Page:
Sharing Expertise Through an Energy Data “eXchange”

In the digital age, people are more connected than ever before, and scientists and researchers are able to extend their expertise to projects outside of their organization to engage in global cooperation. However, sharing data often becomes a problem because of large file sizes or inefficient options for working collaboratively on documents and projects. At the same time, ensuring enduring access to data to support future studies has become a top priority among researchers. The National Energy Technology Laboratory recently launched a solution to these issues that also offers advanced tools valuable for fossil energy research. It’s called the Energy Data eXchange, or EDX, and it’s opening new avenues for developing, accessing, sharing and publishing data and data-driven products.
Launched in 2013, EDX is an online system for accessing information and data relevant to NETL’s research portfolios. The laboratory recognized a need for better coordination among its own research teams, as well as its outside collaborators, especially since NETL’s research crosscuts multiple areas associated with fossil energy R&D, such as subsurface engineered natural systems (like CO2 storage in geologic reservoirs, or the study of unconventional hydrocarbon systems), environmental impact studies and computational-based predictive modeling.  EDX was designed to dynamically align and share fossil energy-related data across the organization. Knowledge management and efficient information transfer are strategic priorities for NETL’s wide range of fossil energy research projects. EDX fits this bill by offering a secure, adaptive environment for storing primary datasets (both structured and unstructured) and facilitating connections with other publicly available resources key to the lab’s R&D.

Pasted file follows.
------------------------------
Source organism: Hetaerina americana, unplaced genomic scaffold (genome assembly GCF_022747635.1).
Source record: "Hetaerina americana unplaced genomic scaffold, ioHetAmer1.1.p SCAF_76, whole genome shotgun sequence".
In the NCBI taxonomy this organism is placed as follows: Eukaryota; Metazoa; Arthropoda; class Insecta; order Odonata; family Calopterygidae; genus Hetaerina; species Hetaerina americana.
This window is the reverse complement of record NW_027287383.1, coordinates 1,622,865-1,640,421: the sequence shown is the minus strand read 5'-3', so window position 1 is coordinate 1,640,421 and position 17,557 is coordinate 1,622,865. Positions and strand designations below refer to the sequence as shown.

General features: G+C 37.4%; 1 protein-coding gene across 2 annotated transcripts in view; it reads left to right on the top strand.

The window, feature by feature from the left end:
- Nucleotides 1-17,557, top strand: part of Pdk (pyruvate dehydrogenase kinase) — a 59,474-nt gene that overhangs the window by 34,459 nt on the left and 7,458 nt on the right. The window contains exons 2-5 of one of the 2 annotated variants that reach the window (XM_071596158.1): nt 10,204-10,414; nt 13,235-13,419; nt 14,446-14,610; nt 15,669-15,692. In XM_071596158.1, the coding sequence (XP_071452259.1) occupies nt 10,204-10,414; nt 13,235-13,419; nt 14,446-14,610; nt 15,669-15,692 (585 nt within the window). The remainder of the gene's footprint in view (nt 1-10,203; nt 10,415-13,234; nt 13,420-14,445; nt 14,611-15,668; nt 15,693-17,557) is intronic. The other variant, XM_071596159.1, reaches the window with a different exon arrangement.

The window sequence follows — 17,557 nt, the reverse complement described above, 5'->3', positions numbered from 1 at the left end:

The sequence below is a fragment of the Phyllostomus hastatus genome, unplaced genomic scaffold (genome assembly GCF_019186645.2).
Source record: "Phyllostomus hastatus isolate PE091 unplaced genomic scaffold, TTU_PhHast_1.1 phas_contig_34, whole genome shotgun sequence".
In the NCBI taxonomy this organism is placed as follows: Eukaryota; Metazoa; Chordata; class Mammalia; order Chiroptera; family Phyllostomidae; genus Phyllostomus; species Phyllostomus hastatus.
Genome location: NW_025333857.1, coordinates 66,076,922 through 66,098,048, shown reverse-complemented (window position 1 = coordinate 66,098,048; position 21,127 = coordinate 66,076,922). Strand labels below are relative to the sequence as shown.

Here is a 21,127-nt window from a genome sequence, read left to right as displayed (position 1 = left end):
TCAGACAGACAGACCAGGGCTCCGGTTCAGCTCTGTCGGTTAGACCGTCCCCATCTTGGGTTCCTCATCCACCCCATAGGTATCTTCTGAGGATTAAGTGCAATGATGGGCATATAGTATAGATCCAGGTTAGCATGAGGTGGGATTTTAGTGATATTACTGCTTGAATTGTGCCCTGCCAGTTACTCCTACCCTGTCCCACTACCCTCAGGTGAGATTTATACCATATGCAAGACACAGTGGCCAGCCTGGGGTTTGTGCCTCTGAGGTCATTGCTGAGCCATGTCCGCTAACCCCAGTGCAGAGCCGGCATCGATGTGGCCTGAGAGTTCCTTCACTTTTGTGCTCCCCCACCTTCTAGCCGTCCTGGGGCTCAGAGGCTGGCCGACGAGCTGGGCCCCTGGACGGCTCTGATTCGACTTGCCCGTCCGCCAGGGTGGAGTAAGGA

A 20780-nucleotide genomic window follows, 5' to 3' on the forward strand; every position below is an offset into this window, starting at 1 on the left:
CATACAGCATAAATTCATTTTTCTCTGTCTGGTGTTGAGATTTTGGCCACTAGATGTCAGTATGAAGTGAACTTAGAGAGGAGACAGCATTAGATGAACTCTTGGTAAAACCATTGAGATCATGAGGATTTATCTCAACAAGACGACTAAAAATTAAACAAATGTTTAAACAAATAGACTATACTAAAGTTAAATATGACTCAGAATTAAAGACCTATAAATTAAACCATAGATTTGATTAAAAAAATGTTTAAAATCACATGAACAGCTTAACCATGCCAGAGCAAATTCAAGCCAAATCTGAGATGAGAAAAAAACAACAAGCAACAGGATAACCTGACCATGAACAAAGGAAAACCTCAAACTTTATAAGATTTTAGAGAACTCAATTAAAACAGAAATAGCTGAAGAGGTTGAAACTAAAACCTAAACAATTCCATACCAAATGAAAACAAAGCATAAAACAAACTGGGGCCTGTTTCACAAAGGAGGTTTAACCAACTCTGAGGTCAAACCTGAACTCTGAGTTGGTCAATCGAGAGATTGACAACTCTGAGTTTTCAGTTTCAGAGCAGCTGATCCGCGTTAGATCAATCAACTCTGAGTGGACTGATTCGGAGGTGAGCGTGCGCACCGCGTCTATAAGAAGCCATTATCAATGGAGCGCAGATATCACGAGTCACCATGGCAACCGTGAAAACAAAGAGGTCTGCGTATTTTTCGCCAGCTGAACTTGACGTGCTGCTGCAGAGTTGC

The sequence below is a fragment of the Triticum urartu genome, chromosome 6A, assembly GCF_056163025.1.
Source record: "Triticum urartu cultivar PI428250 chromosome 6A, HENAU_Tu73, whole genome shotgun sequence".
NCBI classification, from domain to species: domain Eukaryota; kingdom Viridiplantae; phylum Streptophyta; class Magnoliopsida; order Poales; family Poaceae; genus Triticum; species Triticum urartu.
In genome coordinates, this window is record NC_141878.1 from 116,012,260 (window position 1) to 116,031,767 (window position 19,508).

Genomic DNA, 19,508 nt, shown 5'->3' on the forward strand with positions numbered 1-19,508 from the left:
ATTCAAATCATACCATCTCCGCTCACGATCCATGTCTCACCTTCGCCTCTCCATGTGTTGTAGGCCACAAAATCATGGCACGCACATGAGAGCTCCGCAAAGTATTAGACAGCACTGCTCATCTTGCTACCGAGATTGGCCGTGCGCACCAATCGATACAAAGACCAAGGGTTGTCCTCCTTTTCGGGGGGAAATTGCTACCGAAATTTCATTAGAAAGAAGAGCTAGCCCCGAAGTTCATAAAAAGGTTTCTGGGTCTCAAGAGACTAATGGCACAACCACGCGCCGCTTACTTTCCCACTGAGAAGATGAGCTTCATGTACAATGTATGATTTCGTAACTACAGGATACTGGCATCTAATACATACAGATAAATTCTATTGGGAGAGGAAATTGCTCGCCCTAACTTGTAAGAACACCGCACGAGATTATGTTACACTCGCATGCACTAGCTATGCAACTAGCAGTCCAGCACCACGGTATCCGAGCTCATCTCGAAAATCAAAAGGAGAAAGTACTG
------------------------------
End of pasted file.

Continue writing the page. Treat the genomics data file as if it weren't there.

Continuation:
The primary datasets in EDX contain results from an ever-growing number of fossil energy research projects, both current and historic. In addition to being a useful research tool, EDX’s primary datasets also provide transparency to NETL programs and inform federal, state and local energy policy. Because EDX ensures reliable access to these data, they can be reused and leveraged for benefits beyond their original purpose. EDX makes this information instantly accessible, which increases the speed and reduces the cost of ongoing research.
In addition to its primary datasets, EDX links users with other publicly available, authoritative data from outside sources, such as data.gov and web services from various sources. Anyone who’s ever googled an energy-related term knows that this type of broad query quickly becomes an exercise in frustration, returning millions of unsorted results. EDX is a much more efficient tool because it helps focus search results to resources relevant for NETL’s ongoing research and development. By narrowing the search, EDX ensures focus on NETL mission space, ultimately resulting in improved efficiency and more effective research.

A key advantage of EDX is its security. The system provides three tiers of access to ensure that information is only shared when it’s meant to be. Open-access data is available to the public for download and represents the knowledge-transfer portion of EDX. Restricted data is available only to appropriate, registered users. Collaborative working data is proprietary and securely shared among designated members of identified teams. Experts review open-access and restricted data for quality before it’s made available; the data are then subject to continuous monitoring by all users.
The secure environment within EDX has encouraged collaboration among its users, as evidenced by the popularity of its collaborative workspaces feature. New users are requesting accounts daily. With collaborative workspaces, NETL-affiliated researchers from around the world can share information quickly and cost-effectively. EDX offers terabytes of storage space to accommodate the large files associated with advanced research projects. Handling this amount of information is often cost-prohibitive or impossible on competing technologies. And the collaborative workspaces are much more than a repository for document access. Multi-organizational search capabilities within the EDX workspace allow users to search information hosted on external sites and link to publicly available energy-related data. The collaborative workspaces help keep researchers connected, which fosters productive relationships to efficiently solve today’s energy challenges.